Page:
If there: had been a sizeable Marxist movement in Ireland in the late 60s, when the Provisional IRA began to emerge, the consciousness of traditional physical-force Republicans, which permeated the Northern Irish Catholic community, kept alive in legend, reminiscences, songs and popular verse, would not have dominated and shaped the Catholic revolt; and that revolt would not have entered the blind alley of the Provo-war on the Northern Irish protestants and on Britain.
The existence and activity of a socialist group can make all the difference. The creation, education in authentic Marxism, and maintenance of such a force is the decisive immediate, practical question for serious socialists.
“Neither Nicola Sturgeon nor her deputy (Stewart Hosie) are saying austerity can be avoided. Instead, it’s being re-badged and re-profiled, or spread out for longer. …”
“The defiant refusal to accept more austerity, which won power for Syriza in Greece last month, is not being offered here. Instead, a serious bid for a share of power in Britain requires a message that won’t spook the markets.”
That was the verdict of BBC Scotland’s business and economy editor Douglas Fraser, and it is about right.
The fact that the SNP are saying that more austerity is unavoidable is at odds with the SNP’s message on the doorstep (and in television debates): that the SNP is the only Scottish party with an anti-austerity agenda.
This kind of incoherence — and dishonesty — permeates the SNP general election campaign. In fact the SNP is not running one election campaign but a collection of mutually exclusive campaigns.
SNP leaders says that this election is not about independence for Scotland but about austerity. In fact, as far as the SNP is concerned, everything is about independence, including this election.
Although both Salmond and Sturgeon previously described last September’s referendum as a “once-in-a generation” event, both of them — just seven months later — are now refusing to rule out another referendum after the Holyrood elections of 2016.
SNP election activists are far more honest and describe the general election as “a stepping stone” (sic) to another referendum and independence. (So too do the SNP’s “socialist” bag-carriers. But not even the SNP takes them seriously.)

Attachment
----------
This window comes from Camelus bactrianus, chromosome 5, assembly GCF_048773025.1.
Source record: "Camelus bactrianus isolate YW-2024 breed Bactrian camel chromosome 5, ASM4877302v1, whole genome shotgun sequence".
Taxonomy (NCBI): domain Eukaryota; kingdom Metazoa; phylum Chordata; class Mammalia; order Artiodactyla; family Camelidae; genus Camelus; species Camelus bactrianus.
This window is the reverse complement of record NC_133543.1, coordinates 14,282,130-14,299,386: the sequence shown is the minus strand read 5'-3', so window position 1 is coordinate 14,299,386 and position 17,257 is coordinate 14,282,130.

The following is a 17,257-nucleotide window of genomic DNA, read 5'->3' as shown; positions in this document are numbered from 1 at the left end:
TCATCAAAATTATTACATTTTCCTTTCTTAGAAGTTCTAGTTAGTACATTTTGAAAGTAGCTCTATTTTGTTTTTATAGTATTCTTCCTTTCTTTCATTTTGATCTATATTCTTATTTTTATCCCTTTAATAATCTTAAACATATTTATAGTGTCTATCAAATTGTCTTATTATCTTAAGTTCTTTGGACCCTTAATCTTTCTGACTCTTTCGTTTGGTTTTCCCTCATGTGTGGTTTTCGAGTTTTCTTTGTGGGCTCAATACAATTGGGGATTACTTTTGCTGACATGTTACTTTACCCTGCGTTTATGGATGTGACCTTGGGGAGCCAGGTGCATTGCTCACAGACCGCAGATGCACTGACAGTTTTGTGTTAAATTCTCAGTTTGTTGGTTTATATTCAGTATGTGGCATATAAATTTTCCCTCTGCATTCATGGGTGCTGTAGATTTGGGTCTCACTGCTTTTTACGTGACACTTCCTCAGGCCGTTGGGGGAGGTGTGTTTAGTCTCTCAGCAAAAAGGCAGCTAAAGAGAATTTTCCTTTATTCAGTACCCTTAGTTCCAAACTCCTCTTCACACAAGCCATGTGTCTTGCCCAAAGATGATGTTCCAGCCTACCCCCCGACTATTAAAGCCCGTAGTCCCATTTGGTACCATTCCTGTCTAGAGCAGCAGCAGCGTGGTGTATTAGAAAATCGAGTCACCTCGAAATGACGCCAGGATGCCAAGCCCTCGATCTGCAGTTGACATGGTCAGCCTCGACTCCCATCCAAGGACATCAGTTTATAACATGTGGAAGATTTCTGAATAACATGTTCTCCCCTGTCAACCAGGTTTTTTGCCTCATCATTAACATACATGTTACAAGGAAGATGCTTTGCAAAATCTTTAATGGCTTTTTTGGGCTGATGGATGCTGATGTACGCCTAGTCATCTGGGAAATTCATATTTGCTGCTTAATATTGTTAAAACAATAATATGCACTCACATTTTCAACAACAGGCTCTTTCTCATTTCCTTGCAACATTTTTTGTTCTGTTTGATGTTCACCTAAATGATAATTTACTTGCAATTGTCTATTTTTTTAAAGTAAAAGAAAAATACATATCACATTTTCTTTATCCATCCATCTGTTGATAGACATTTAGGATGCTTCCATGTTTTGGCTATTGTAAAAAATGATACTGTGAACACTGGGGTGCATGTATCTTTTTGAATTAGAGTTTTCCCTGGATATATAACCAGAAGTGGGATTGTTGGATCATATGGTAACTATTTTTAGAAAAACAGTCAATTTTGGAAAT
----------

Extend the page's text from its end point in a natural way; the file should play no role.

SNP leaders claim that they want to help Ed Miliband into 10 Downing Street. But they don’t actually want anyone to vote Labour! Instead, Scotland should vote for the SNP, Wales for Plaid Cymru, and England for the Greens.
Again, SNP election activists are more honest and want Scots to vote SNP and the Welsh to vote Plaid Cymru because they cannot conceive of voting on any basis other than national identity, and because there is no such thing as an English National Party, they cannot work out how the English should vote.
Unlike the public face of the SNP, they are also refreshingly honest in declaring that they really don’t care if the Tories win the general election because a Tory victory would be just an additional reason for another referendum and independence. Read the rest of this entry »
April 15th, 2015:
Long simmering tensions within Ukip are now bubbling into public view. Earlier today, Uncut bumped into an old 1990’s Westminster stalwart who had been involved with the long and difficult development of Ukip’s manifesto. He painted a picture of a house divided, riven by personal and political enmities.
At the root of all of the problems lie Nigel Farage’s personality: a man given to fads and enthusiasms with a notoriously thin skin and a congenital inability to hold his tongue or stick by the rules he sets for others.
Farage’s elision of immigration and race is blamed for toxifying Ukip’s brand by Douglas Carswell who is now operating virtually as an independent.
Mark Reckless is said to feel that Farage doesn’t understand the scale of risk he took in defecting while Raheem Kassam, Farage’s spinner, is regarded by many MEPs and staffers as a poisonous disaster.
Douglas Carswell’s absence from today’s manifesto launch almost did not register. He was absent from Ukip’s general election campaign launch at the end of March and can barely bring himself even to mention Nigel Farage’s name.
A prolific tweeter, Carswell has managed just two tweets in more than 250 over the past fortnight that mention his leader. Probably a record for a candidate in this campaign.
Mark Reckless has always lacked a certain bonhomie, as his former Conservative parliamentary colleagues attest, and has been cut out of the leader’s inner circle. Party resources aren’t flowing into Rochester and Strood to defend the seat as volunteers are being directed to Thanet to fight for Farage and so Reckless too is coming to terms with life as a virtual independent.
His absence from today’s manifesto launch was also notable. That Ukip’s two sitting MPs had better things to do than present a united front with their leader, speaks volumes about their estrangement from Nigel Farage.
Raheem Kassam was hired last November by Farage and is very much the leader’s shiny new toy. Kassam is blamed for Farage’s decision to focus on migrants with HIV in the leader’s debate, infuriating Carswell, whose father was one of the first to identify HIV/Aids in Uganda in the 1980s.
Kassam has also made enemies among the party’s MEPs, particularly the popular former director of communications, Patrick O’Flynn. Kassam used to edit the right-wing Breitbart site which coincidentally ran a story outlining how “senior members” of Ukip were moving to remove O’Flynn for being anti-business.
Yet Kassam retains the leader’s ear so he remains in post.
As Ukip’s poll rating slides, so the pretenders to the throne manoeuvre. Farage is already said to be exhausted, irritable and prone to tearing up his schedule. With three weeks to go, insiders fear that if the poll rating sinks below 10%, any last vestiges of discipline will breakdown and the party will very publicly implode, just as voters make their decision.